Tumor-associated lymphocytes and macrophages are related to stromal elastosis and vascular invasion in breast cancer
Journal article, Peer reviewed
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Original versionThe Journal of Pathology: Clinical Research, 2021. 10.1002/cjp2.226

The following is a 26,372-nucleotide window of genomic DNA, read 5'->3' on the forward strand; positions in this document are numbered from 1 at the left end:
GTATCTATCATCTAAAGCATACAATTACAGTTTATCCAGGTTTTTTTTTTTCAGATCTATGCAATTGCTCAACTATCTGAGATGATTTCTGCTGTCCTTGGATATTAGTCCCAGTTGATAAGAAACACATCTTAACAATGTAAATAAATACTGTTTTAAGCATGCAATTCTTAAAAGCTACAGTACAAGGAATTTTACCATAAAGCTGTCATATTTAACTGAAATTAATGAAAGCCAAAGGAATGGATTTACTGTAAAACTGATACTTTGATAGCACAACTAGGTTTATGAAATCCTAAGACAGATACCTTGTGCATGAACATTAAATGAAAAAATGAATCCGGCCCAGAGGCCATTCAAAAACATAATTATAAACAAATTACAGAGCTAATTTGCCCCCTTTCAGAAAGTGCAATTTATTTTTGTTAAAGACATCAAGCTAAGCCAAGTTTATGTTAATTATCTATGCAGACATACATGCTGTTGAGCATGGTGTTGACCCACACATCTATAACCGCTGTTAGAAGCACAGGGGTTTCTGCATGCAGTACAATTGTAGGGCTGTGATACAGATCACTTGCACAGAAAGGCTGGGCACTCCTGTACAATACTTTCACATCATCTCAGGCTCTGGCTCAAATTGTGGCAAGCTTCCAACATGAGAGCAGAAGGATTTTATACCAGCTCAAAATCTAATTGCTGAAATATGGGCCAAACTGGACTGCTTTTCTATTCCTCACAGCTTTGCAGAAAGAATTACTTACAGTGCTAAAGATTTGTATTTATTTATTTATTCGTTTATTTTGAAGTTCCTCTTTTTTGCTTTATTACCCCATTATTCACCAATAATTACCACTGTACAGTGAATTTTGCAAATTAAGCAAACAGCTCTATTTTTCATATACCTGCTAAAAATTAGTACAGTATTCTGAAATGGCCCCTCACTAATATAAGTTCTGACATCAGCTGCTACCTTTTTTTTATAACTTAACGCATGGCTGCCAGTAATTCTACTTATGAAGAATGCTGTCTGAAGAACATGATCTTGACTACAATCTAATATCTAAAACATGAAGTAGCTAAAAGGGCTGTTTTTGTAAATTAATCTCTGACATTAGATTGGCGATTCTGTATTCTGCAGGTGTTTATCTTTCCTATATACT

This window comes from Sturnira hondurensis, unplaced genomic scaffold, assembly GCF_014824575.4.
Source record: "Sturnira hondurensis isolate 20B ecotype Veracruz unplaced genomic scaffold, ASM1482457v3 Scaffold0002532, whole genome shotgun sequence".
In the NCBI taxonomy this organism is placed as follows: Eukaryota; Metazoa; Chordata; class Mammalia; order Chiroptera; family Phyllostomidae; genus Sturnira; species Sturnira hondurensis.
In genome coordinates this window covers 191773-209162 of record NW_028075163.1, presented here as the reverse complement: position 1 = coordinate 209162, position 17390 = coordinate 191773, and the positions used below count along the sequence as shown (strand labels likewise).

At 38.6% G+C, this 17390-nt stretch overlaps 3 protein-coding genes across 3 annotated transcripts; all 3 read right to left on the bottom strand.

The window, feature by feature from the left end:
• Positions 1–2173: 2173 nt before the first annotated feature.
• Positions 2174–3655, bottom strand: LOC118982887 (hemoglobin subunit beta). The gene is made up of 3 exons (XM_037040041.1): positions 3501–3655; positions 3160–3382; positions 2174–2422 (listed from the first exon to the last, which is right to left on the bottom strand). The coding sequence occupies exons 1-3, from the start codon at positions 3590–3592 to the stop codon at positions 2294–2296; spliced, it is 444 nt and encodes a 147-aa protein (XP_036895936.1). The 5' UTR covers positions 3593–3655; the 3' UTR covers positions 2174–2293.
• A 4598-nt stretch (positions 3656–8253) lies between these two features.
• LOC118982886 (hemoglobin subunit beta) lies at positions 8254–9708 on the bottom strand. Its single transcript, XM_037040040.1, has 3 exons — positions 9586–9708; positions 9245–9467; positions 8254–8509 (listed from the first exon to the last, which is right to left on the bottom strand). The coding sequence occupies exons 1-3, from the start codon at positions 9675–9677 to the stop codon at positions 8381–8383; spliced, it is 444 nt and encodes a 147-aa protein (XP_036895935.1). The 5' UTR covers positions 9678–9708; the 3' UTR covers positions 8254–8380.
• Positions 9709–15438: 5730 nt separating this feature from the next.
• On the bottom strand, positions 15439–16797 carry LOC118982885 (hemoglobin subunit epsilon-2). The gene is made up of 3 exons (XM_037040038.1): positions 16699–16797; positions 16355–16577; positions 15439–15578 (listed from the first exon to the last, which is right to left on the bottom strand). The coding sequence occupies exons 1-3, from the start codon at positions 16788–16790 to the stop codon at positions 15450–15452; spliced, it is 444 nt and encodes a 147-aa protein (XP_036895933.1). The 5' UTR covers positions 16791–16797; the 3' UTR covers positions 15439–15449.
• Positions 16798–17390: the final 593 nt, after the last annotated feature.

The tumor microenvironment plays a critical role in breast cancer progression. Here, we investigated tumor-infiltrating lymphocytes (TILs) and associations with macrophage numbers, tumor stromal elastosis, vascular invasion, and tumor detection mode. We performed a population-based retrospective study using data from The Norwegian Breast Cancer Screening Program in Vestfold County (2004-2009), including 200 screen-detected and 82 interval cancers. The number of TILs (CD45+, CD3+, CD4+, CD8+, and FOXP3+) and tumor-associated macrophages (CD163+) was counted using immunohistochemistry on tissue microarray slides. Lymphatic and blood vessel invasion (LVI and BVI) were recorded using D2-40 and CD31 staining, and the amount of elastosis (high/low) was determined on regular HE-stained slides. High numbers of all TIL subsets were associated with LVI (p ≤ 0.04 for all), and high counts of several TIL subgroups (CD8+, CD45+, and FOXP3+) were associated with BVI (p ≤ 0.04 for all). Increased levels of all TIL subsets, except CD4+, were associated with estrogen receptor-negative tumors (p < 0.001) and high tumor cell proliferation by Ki67 (p < 0.001). Furthermore, high levels of all TIL subsets were associated with high macrophage counts (p < 0.001) and low-grade stromal elastosis (p ≤ 0.02). High counts of CD3+, CD8+, and FOXP3+ TILs were associated with interval detected tumors (p ≤ 0.04 for all). Finally, in the luminal A subgroup, high levels of CD3+ and FOXP3+ TILs were associated with shorter recurrence-free survival, and high counts of FOXP3+ were linked to reduced breast cancer-specific survival. In conclusion, higher levels of different TIL subsets were associated with stromal features such as high macrophage counts (CD163+), presence of vascular invasion, absence of stromal elastosis, as well as increased tumor cell proliferation and interval detection mode. Our findings support a link between immune cells and vascular invasion in more aggressive breast cancer. Notably, presence of TIL subsets showed prognostic value within the luminal A category.